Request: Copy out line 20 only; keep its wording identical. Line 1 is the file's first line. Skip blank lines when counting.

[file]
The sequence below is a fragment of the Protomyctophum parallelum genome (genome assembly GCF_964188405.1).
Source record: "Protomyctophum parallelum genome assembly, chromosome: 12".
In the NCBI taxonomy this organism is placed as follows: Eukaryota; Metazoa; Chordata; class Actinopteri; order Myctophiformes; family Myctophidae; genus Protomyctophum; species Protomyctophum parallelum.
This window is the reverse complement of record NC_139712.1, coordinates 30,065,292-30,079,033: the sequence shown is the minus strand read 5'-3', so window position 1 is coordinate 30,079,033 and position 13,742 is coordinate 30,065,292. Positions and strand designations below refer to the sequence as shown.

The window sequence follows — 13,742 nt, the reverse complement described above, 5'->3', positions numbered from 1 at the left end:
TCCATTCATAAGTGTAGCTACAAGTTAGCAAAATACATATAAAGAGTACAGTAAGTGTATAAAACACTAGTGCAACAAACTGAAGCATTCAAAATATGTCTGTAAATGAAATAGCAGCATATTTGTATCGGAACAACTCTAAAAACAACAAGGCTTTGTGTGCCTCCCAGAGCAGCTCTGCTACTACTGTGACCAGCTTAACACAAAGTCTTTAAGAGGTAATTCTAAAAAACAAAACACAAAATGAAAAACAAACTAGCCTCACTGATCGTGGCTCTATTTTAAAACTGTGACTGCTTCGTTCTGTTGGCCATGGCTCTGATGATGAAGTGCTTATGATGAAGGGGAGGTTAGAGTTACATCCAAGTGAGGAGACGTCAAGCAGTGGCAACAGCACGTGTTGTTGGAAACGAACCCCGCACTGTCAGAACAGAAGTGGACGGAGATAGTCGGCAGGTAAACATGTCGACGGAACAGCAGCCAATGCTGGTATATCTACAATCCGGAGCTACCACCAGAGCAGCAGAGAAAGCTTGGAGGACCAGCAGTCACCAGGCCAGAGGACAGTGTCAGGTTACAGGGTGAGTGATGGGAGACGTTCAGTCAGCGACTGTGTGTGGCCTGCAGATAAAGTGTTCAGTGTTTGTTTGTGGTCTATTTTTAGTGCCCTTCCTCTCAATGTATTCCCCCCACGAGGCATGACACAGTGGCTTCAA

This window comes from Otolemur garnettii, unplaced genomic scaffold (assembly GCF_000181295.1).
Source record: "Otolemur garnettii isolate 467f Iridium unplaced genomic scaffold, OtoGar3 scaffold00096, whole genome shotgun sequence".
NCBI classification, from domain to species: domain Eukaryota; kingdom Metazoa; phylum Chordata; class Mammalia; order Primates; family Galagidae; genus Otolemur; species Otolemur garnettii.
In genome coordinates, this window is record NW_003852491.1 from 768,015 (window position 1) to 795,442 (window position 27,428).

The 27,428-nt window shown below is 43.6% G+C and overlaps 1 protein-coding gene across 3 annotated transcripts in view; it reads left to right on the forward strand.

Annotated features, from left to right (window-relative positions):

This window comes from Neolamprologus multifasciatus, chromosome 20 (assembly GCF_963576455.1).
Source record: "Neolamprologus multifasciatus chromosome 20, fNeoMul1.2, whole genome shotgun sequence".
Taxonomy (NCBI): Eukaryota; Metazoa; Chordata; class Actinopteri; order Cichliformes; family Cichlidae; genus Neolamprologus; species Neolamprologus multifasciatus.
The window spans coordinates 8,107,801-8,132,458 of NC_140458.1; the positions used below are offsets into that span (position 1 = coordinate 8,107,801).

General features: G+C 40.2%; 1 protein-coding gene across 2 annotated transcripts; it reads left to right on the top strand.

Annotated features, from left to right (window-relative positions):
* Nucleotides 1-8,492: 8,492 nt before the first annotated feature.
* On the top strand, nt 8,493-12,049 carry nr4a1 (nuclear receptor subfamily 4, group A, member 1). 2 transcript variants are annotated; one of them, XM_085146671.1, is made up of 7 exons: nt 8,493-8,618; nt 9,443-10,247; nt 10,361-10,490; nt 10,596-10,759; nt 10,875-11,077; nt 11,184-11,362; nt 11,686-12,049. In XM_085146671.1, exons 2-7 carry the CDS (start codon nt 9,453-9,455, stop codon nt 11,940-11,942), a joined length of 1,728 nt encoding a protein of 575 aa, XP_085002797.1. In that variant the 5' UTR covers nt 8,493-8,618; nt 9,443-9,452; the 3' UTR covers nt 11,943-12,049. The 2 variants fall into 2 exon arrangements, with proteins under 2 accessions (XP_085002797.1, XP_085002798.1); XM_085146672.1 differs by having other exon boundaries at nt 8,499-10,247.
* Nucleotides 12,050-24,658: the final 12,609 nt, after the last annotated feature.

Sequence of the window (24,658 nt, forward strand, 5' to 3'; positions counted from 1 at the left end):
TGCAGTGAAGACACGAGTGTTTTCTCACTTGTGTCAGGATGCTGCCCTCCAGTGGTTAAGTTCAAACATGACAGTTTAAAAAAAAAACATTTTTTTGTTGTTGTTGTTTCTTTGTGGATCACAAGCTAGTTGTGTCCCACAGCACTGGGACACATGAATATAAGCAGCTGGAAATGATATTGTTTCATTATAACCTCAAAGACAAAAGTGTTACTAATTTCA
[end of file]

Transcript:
* On the top strand, nt 8,493-12,049 carry nr4a1 (nuclear receptor subfamily 4, group A, member 1). 2 transcript variants are annotated; one of them, XM_085146671.1, is made up of 7 exons: nt 8,493-8,618; nt 9,443-10,247; nt 10,361-10,490; nt 10,596-10,759; nt 10,875-11,077; nt 11,184-11,362; nt 11,686-12,049. In XM_085146671.1, exons 2-7 carry the CDS (start codon nt 9,453-9,455, stop codon nt 11,940-11,942), a joined length of 1,728 nt encoding a protein of 575 aa, XP_085002797.1. In that variant the 5' UTR covers nt 8,493-8,618; nt 9,443-9,452; the 3' UTR covers nt 11,943-12,049. The 2 variants fall into 2 exon arrangements, with proteins under 2 accessions (XP_085002797.1, XP_085002798.1); XM_085146672.1 differs by having other exon boundaries at nt 8,499-10,247.